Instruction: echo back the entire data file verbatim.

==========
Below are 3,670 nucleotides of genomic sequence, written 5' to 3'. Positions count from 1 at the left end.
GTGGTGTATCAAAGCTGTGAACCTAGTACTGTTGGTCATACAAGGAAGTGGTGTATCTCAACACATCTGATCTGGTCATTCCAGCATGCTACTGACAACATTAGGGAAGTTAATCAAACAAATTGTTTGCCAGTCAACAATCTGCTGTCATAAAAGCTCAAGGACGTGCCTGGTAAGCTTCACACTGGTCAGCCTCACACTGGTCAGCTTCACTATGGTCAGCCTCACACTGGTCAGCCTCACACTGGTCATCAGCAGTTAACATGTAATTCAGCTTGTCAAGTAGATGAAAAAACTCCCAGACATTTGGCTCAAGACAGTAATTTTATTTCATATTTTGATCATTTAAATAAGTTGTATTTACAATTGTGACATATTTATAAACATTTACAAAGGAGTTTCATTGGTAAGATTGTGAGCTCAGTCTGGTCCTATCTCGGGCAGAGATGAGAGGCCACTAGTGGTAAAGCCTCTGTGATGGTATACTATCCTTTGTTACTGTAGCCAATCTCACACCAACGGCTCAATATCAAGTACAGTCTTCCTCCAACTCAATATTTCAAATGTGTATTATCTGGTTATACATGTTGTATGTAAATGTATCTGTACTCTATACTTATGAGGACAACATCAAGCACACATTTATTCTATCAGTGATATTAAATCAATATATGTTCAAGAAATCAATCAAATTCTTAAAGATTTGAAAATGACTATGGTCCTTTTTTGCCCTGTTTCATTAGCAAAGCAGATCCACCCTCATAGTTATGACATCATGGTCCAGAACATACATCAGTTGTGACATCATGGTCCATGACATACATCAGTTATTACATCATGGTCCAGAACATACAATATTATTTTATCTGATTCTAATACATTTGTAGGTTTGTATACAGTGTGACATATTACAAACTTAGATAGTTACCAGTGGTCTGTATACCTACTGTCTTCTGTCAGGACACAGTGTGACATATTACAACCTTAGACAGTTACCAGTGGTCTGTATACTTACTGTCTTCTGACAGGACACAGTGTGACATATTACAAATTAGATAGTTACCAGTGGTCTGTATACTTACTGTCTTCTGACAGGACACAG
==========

Below are 3,670 nucleotides of genomic sequence, written 5' to 3'. Positions count from 1 at the left end.
GTGGTGTATCAAAGCTGTGAACCTAGTACTGTTGGTCATACAAGGAAGTGGTGTATCTCAACACATCTGATCTGGTCATTCCAGCATGCTACTGACAACATTAGGGAAGTTAATCAAACAAATTGTTTGCCAGTCAACAATCTGCTGTCATAAAAGCTCAAGGACGTGCCTGGTAAGCTTCACACTGGTCAGCCTCACACTGGTCAGCTTCACTATGGTCAGCCTCACACTGGTCAGCCTCACACTGGTCATCAGCAGTTAACATGTAATTCAGCTTGTCAAGTAGATGAAAAAACTCCCAGACATTTGGCTCAAGACAGTAATTTTATTTCATATTTTGATCATTTAAATAAGTTGTATTTACAATTGTGACATATTTATAAACATTTACAAAGGAGTTTCATTGGTAAGATTGTGAGCTCAGTCTGGTCCTATCTCGGGCAGAGATGAGAGGCCACTAGTGGTAAAGCCTCTGTGATGGTATACTATCCTTTGTTACTGTAGCCAATCTCACACCAACGGCTCAATATCAAGTACAGTCTTCCTCCAACTCAATATTTCAAATGTGTATTATCTGGTTATACATGTTGTATGTAAATGTATCTGTACTCTATACTTATGAGGACAACATCAAGCACACATTTATTCTATCAGTGATATTAAATCAATATATGTTCAAGAAATCAATCAAATTCTTAAAGATTTGAAAATGACTATGGTCCTTTTTTGCCCTGTTTCATTAGCAAAGCAGATCCACCCTCATAGTTATGACATCATGGTCCAGAACATACATCAGTTGTGACATCATGGTCCATGACATACATCAGTTATTACATCATGGTCCAGAACATACAATATTATTTTATCTGATTCTAATACATTTGTAGGTTTGTATACAGTGTGACATATTACAAACTTAGATAGTTACCAGTGGTCTGTATACCTACTGTCTTCTGTCAGGACACAGTGTGACATATTACAACCTTAGACAGTTACCAGTGGTCTGTATACTTACTGTCTTCTGACAGGACACAGTGTGACATATTACAAATTAGATAGTTACCAGTGGTCTGTATACTTACTGTCTTCTGACAGGACACAG